July 24, 2014 (JUBA) – Former Nigerian president Olusegun Obasanjo insists South Sudanese leaders have the primary responsibility to end the ongoing conflict for the healing and reconciliation processe to take place in the country.
- South Sudan’s president, Salva Kiir, and rebel leader Riek Machar signed a peace deal in the Ethiopian capital, Addis Ababa, on 9 May 2014 aimed at resolving conflict in the country peacefully (Photo: Reuters)
Obasanjo currently heads African Union Commission of Inquiry on South Sudan, which was established in March by its Peace and Security Council to investigate human rights violations and abuses committed by both sides since the fighting begun.
“If we are talking about healing, bleeding must stop. The bleeding should stop so that the process of healing and reconciliation can take place,” he said.
The team, on their third visit to the country, met government officials, including president Salva Kiir, senior cabinet officials, members of the military, police and intelligence services.
Obasanjo, however, said the AU and the international can only facilitate negotiations in the conflict, which South Sudanese leaders were capable of ending.
“The South Sudanese are the architects of their own fortune or if you like, to the large extent, their won misfortune. Let’s be honest with ourselves,” he said.
Part of the continental body’s responsibility, the ex-Nigerian leader stressed, was the investigation being conducted by its commission of inquiry and the proposed deployment of monitoring and verification military force.
“But really, the countries in Africa must be the one that will take the responsibility for preventing conflict, destruction, violence, in their own country,” he said.
The chair of the probe team, however, said the five-member commission of inquiry would leave no stone unturned in South Sudan, stressing that there must be accountability for all killings since the fighting started.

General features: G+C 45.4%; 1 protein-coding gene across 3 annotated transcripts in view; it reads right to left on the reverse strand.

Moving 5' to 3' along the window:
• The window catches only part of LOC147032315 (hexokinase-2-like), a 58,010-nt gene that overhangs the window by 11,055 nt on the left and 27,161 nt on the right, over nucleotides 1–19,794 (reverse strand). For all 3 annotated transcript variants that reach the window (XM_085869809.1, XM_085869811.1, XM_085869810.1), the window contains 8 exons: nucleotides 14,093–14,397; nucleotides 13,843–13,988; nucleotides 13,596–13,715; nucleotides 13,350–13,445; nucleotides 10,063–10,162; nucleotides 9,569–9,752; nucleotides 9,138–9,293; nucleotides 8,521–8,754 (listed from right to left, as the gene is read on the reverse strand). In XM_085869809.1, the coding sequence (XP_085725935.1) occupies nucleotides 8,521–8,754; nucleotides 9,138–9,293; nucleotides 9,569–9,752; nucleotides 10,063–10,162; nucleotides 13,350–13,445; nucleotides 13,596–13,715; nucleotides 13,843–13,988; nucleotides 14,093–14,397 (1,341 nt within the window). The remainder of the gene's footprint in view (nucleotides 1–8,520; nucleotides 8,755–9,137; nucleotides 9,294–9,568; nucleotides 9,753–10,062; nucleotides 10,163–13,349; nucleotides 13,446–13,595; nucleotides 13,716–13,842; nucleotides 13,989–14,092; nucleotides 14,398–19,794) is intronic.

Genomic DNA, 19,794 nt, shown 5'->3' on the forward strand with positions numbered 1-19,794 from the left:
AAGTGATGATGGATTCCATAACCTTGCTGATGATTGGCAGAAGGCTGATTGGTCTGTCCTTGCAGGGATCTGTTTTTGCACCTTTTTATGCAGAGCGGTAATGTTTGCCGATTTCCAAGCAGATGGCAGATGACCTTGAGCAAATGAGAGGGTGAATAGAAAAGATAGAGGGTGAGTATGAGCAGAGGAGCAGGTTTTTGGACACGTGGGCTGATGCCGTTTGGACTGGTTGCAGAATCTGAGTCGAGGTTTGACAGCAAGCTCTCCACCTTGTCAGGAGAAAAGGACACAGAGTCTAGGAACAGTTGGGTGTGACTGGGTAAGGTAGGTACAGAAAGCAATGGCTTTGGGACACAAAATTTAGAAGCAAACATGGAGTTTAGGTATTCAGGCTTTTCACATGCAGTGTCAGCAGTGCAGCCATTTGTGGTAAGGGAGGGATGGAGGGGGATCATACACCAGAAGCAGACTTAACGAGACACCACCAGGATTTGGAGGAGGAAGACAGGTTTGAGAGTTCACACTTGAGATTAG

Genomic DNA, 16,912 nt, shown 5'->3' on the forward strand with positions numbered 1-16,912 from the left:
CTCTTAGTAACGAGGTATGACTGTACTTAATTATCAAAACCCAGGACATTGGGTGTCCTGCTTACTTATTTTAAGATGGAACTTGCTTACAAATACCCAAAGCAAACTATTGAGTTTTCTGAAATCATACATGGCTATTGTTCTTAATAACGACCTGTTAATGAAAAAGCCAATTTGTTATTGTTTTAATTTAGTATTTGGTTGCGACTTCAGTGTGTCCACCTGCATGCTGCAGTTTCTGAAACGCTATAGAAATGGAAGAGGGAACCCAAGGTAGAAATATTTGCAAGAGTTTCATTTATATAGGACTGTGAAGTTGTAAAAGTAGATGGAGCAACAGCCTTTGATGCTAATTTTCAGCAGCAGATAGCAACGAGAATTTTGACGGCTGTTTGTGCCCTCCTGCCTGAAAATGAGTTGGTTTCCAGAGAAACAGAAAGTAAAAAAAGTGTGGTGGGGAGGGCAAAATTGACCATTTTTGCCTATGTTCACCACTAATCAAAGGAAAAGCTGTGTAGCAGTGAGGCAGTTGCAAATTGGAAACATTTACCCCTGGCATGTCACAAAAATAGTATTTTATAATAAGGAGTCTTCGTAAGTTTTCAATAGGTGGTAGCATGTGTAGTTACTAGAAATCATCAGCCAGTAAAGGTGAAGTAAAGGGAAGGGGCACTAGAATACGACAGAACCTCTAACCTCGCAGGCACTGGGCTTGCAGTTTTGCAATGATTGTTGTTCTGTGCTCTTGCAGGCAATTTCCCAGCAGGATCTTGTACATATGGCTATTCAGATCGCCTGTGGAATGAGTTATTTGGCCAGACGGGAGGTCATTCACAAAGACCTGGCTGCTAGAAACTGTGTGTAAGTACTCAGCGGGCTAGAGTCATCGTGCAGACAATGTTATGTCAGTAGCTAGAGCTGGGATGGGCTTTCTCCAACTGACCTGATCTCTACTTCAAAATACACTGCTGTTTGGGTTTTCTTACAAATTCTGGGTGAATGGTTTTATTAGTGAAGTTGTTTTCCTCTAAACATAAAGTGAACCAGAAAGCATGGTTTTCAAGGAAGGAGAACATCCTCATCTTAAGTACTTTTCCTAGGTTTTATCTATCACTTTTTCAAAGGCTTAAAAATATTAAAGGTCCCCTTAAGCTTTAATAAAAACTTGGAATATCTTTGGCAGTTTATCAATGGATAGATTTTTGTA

“We will come up with full report. After Juba massacre, you can also talk of Bor massacre, you can also talk of Bentiu massacre, and you can also talk of Malakal massacre. All these impunities must be stopped,” he said.
Meanwhile, the AU commission, during their first visit to the country, met opposition leader, Riek Machar, the 11 former politicians accused of plotting a coup, internally displaced persons living in United Nations bases in South Sudan’s Jonglei, Unity and Upper Nile states.
“This exercise is intended to offer more in-depth attempt at understanding and establishing the facts as it pertains to the events of December 15 and beyond,” party reads its 24 July statement.
The commission, it further said, met the director-general for national intelligence and security who also gave “useful explanations as to the events that unfolded and are still unfolding in the country”.
Also interviewed were UN officials, civil society members, academic, religious leaders, women groups, private sector and the media, AU commission officials said.
“The Commission of Inquiry on South Sudan further intends to commence its investigative work to enable it ascertain or otherwise the facts already obtained in order to come to relevant conclusions for transmission to the Peace and Security Council,” the statement adds.
Both sides will resume peace talks next week, despite fresh fighting over control of a key Upper Nile state town, the Inter-governmental Authority on Development (IGAD) said Thursday.